Fifth Estate # 96, January 8-21, 1970

photo, Dr. Eugene Schoenfeld speaking at Community Arts Auditorium, May 28, 1969
Dr. Eugene Schoenfeld speaking at Community Arts Auditorium, May 28, 1969 at a benefit for Open City. Photo: Alan Gotkin.

Dear Dr. Schoenfeld:

The other day a girlfriend of mine asked me to see a movie called “Daughters of Lesbo.” Something about this girl disturbs me.

First of all, the boys call her “Big Daddy Linda” and have said some very bad things about her. Although she is a bit domineering and aggressive she always seemed quite friendly with us all. My boyfriend says she’s a “Butch and a Dyke.” Could you please give me a definition for these names?

ANSWER: Your boyfriend apparently believes that “Big Daddy Linda” is a lesbian and more specifically one who is masculine in her dress or demeanor. But most homosexuals, especially female, can’t be identified by outward appearances.

Dear Dr. Hip Pocrates:

I had intercourse for the first time last night (I’m 17 years old). I have heard that it’s supposed to be painful the first time, but it didn’t hurt and I didn’t bleed.

What I am wondering about is whether there are any signs that would show I’m pregnant (morning sickness, etc.)?

Could you please answer this soon?

I’m very frightened.

ANSWER: The first sign of pregnancy is usually a missed menstrual period. Other early signs are a feeling of fullness and enlargement of the breasts, darkening of the nipples and nausea and vomiting, especially in the morning.

Laboratory tests for pregnancy can now be done in a matter of minutes. A sample of urine or blood is taken ten to fourteen days after the missed period.

Many girls experience no pain or bleeding when they first have intercourse. But an unwanted pregnancy can cause you needless suffering. You’d better see your family physician, a gynecologist or the nearest Planned Parenthood Clinic soon to learn about contraceptive measures.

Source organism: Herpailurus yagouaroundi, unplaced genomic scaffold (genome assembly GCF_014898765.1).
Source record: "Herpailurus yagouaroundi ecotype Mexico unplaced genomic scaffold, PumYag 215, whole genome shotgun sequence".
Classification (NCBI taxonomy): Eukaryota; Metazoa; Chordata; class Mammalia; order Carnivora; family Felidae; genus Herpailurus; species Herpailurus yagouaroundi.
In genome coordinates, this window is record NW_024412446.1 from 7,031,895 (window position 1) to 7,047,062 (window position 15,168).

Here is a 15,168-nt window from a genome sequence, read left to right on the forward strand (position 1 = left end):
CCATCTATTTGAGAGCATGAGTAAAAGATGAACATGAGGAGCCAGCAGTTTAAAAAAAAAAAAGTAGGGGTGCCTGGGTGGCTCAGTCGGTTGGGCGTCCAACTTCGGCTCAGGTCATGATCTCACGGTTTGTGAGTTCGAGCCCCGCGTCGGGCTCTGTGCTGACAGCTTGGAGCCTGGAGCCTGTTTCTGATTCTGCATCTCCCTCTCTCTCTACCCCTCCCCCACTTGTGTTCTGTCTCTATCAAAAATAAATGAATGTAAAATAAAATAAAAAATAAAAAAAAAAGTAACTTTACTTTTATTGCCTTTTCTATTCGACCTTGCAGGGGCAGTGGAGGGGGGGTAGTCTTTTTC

Dear Dr. Hip Pocrates:

I am 15 years old and am a girl. I have been masturbating (just recently finding out the name of it) for three years. Is this normal?

I don’t think my friends do it—that’s why I’m worried. The reason I think my friends don’t do it is because they seem more…well, immature than me. They like Walt Disney movies and won’t kiss their boyfriends. They are happier than I am.

Sometimes I go for a couple of months without doing it but then all of a sudden I am doing it once a day for a week. I think it happens mostly when I am lonely or depressed. Is there any way of getting over this?

P.S. Thank you for reading this; for taking the time to read it. Even if you don’t answer, it’s a relief for me to tell someone.

Dear Dr. Hip Pocrates:

Although I have a normal and usually most successful sex life with my lover, when I am separated from him for more than a week, as occasionally happens, I find I have to resort to masturbation to keep my body quiet. If I do not do this, I find myself getting very tense and nervous.

Masturbation relieves this, but it never gives me anything like the pleasure that I find in real love-making, even on those occasions when I cannot achieve orgasm and my chief pleasure is pleasing my lover and satisfying him.

I would like to know whether there is any physiological basis for this, or whether in your opinion, it is all in my head.

ANSWER: Masturbation is a normal means of sexual release. In Human Sexual Response, Masters and Johnson report that, physiologically, an “orgasm is an orgasm,” however it is achieved. But most people find greater satisfaction when sex is shared with another person.

“I don’t care what Masters & Johnson found in their research, it’s up here that counts,” my secretary wisely pointed out, tapping her head.